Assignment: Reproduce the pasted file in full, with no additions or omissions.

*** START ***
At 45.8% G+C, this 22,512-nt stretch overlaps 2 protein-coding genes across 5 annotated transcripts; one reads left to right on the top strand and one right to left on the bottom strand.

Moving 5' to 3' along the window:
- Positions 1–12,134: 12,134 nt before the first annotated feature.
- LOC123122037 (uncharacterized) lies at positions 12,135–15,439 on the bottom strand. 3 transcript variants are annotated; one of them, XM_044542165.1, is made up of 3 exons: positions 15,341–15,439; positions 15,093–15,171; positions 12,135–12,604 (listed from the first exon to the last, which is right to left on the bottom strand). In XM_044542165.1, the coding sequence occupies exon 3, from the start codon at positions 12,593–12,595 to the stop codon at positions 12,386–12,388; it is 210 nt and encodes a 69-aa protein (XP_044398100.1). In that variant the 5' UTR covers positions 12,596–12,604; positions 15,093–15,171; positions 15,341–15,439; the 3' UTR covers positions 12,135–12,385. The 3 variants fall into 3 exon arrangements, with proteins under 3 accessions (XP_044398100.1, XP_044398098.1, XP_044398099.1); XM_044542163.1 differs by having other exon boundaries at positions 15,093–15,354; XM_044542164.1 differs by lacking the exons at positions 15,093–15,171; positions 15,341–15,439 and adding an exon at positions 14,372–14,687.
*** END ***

At 45.8% G+C, this 22,512-nt stretch overlaps 2 protein-coding genes across 5 annotated transcripts; one reads left to right on the top strand and one right to left on the bottom strand.

Moving 5' to 3' along the window:
- Positions 1–12,134: 12,134 nt before the first annotated feature.
- LOC123122037 (uncharacterized) lies at positions 12,135–15,439 on the bottom strand. 3 transcript variants are annotated; one of them, XM_044542165.1, is made up of 3 exons: positions 15,341–15,439; positions 15,093–15,171; positions 12,135–12,604 (listed from the first exon to the last, which is right to left on the bottom strand). In XM_044542165.1, the coding sequence occupies exon 3, from the start codon at positions 12,593–12,595 to the stop codon at positions 12,386–12,388; it is 210 nt and encodes a 69-aa protein (XP_044398100.1). In that variant the 5' UTR covers positions 12,596–12,604; positions 15,093–15,171; positions 15,341–15,439; the 3' UTR covers positions 12,135–12,385. The 3 variants fall into 3 exon arrangements, with proteins under 3 accessions (XP_044398100.1, XP_044398098.1, XP_044398099.1); XM_044542163.1 differs by having other exon boundaries at positions 15,093–15,354; XM_044542164.1 differs by lacking the exons at positions 15,093–15,171; positions 15,341–15,439 and adding an exon at positions 14,372–14,687.